Whilst applying Tier 1 (core) competencies, undertake exercises to develop and assess your ability to:
- Monitor yourself – gas supply/bottom time/depth/NDL remaining/stress levels/breathing rate/physical and physiological state.
- Monitor your team – their location and their situation; gas/bottom time/depth/NDL remaining/stress levels/breathing rate/physical and physiological state.
- Monitor your surroundings – location, navigation, conditions, and hazards.
Situation awareness should also include the awareness of forthcoming demands in the dive (i.e. pre-planning ‘one or more steps ahead‘). There are drills and practice games that can help develop these capabilities.
Scuba Diving Skill Development – Tier 2 ‘Foundational’ Competencies
Situational Awareness and Team Diving Protocols
Tier 2 ‘foundational’ competencies tend to suffer proportionally to the level of task loading and/or stress to which the diver is subjected. With deliberate practice, the diver should aim to always ‘reserve’ some focus (mental operating capacity) for foundational awareness and team skills. These skills should not be diminished when other demands are placed on the diver.
A good test for autonomic Tier 1 and Tier 2 competencies is to increase task loading and stress by practising critical emergency skills and other diving procedures. For the recreational diver, these skills reflect the exercises and performance requirements of the Open Water course.
Practice and assess your capability to hover completely motionless whilst retaining ‘big picture’ situational/team awareness and then begin carrying out critical emergency management skills (air-sharing, mask remove/replace, LPI remove/replace etc)
Scuba Diving Skills – Tier 3 ‘Critical’ Competencies:
Open Water Contingency/Emergency Protocols
Tier 3 competencies need to develop to an autonomic level, which does not degrade the performance of Tier 1 and 2 competencies. If Tier 1/2 competencies fail during the performance of a critical Tier 3 competency, then it can lead to a severe worsening of an emergency incident and cause excessive stress to the divers involved.
In the event that a diver changes their equipment configuration, or dives with team members who have an unfamiliar configuration, the diver should assume that their Tier3 competency is significantly reduced. They must resolve that deficiency and limit diving until it is returned to an autonomic, timely and reliable performance.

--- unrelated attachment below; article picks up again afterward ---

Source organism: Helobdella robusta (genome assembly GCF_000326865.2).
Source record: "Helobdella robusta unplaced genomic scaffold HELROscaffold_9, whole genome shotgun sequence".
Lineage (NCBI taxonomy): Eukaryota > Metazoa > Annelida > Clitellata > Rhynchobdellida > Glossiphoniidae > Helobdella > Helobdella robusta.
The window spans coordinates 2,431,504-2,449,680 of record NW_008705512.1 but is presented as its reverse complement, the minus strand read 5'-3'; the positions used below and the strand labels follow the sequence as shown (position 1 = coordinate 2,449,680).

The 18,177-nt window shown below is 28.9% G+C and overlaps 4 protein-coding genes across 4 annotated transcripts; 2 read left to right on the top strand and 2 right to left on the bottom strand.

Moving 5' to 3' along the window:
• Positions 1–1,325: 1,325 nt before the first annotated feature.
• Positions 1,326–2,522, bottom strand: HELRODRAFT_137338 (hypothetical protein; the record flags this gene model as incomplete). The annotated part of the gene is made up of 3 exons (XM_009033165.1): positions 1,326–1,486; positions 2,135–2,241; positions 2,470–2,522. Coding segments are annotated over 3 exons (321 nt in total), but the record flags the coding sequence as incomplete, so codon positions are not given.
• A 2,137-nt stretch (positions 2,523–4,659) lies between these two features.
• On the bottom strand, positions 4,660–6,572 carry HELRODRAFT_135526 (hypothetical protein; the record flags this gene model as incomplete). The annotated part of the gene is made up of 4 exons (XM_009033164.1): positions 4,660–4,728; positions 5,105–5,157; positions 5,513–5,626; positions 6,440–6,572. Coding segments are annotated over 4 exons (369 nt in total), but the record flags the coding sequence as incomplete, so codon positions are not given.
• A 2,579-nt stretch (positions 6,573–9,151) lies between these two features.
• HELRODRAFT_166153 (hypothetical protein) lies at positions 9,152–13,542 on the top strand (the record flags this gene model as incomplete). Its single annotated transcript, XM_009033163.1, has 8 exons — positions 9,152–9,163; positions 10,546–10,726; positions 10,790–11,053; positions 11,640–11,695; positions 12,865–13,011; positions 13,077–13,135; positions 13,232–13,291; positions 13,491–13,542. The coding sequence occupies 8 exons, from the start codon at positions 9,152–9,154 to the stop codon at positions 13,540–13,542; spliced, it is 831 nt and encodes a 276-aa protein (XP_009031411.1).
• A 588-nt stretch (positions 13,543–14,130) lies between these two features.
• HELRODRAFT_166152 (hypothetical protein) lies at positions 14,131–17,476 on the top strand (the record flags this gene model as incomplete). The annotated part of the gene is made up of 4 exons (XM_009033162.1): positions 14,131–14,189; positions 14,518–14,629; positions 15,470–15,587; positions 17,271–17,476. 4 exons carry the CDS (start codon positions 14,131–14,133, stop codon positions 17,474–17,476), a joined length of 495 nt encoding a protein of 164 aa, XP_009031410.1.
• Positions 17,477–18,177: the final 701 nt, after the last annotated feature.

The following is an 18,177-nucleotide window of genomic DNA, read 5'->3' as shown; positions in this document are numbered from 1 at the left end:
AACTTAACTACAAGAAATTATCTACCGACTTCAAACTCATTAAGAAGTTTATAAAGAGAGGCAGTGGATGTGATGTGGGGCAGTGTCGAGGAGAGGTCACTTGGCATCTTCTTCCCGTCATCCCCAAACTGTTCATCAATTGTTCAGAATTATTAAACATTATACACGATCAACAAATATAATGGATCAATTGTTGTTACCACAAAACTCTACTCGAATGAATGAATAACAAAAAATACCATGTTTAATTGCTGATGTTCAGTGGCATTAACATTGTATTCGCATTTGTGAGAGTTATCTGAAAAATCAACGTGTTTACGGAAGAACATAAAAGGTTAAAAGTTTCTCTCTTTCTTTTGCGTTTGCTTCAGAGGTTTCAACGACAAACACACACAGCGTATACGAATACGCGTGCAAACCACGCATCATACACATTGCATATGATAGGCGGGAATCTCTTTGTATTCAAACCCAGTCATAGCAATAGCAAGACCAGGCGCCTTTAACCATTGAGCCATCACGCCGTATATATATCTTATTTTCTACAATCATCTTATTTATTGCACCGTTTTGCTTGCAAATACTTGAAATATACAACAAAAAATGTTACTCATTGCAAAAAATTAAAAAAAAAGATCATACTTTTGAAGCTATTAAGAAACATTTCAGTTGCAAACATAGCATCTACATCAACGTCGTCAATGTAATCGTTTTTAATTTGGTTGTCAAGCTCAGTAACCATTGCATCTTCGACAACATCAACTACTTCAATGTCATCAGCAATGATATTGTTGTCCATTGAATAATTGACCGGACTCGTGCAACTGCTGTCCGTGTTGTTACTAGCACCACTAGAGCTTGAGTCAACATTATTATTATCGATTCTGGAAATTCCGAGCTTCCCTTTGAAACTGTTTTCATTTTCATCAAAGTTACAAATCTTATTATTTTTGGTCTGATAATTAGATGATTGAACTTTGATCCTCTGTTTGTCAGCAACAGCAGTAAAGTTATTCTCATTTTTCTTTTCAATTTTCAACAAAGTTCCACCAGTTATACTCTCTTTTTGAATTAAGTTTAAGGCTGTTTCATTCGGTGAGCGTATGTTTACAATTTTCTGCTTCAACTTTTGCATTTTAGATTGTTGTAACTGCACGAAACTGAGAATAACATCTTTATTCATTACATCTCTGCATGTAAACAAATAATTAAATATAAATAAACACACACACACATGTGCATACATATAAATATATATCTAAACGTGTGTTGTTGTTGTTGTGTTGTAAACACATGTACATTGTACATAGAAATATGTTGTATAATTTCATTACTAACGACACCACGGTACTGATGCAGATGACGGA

Only when Tier 1-3 competencies are reliably developed to an autonomic and un-intrusive level, should the diver seek to introduce further task-loading. This supplementary task-loading may be activity based (i.e. the use of underwater cameras) or induced by increasingly challenging dives (such as complex navigation or guideline deployment in an overhead environment).
Scuba Diving Skill Development – Tier 4 ‘Supplementary’ Competencies
Functional Activity, Mission or Location-Induced Skills
Again, it should be anticipated that the introduction of a further tier of competencies will cause a degradation of performance to underlying competency tiers. The diver should seek to practice and ingrain Tier 4 competencies to a level where they do not cause task loading and reduce the performance of Tier 1-3 competencies.
Until Tier 4 competencies have been autonomically mastered, without any impact on core, foundational and critical competencies, then the diver should limit the scope and challenge of the dives they undertake using new functional competencies.
About The Author
Andy Davis is a RAID, PADI TecRec, ANDI, BSAC, and SSI-qualified independent technical diving instructor who specializes in teaching sidemount, trimix, and advanced wreck diving courses.
Currently residing in Subic Bay, Philippines; he has amassed more than 10,000 open-circuit and CCR dives over three decades of challenging diving across the globe.
Andy has published numerous diving magazine articles and designed advanced certification courses for several dive training agencies, He regularly tests and reviews new dive gear for scuba equipment manufacturers. Andy is currently writing a series of advanced diving books and creating a range of tech diving clothing and accessories.
Prior to becoming a professional technical diving educator in 2006, Andy was a commissioned officer in the Royal Air Force and has served in Iraq, Afghanistan, Belize, and Cyprus.
Originally posted 2013-07-31 20:04:13.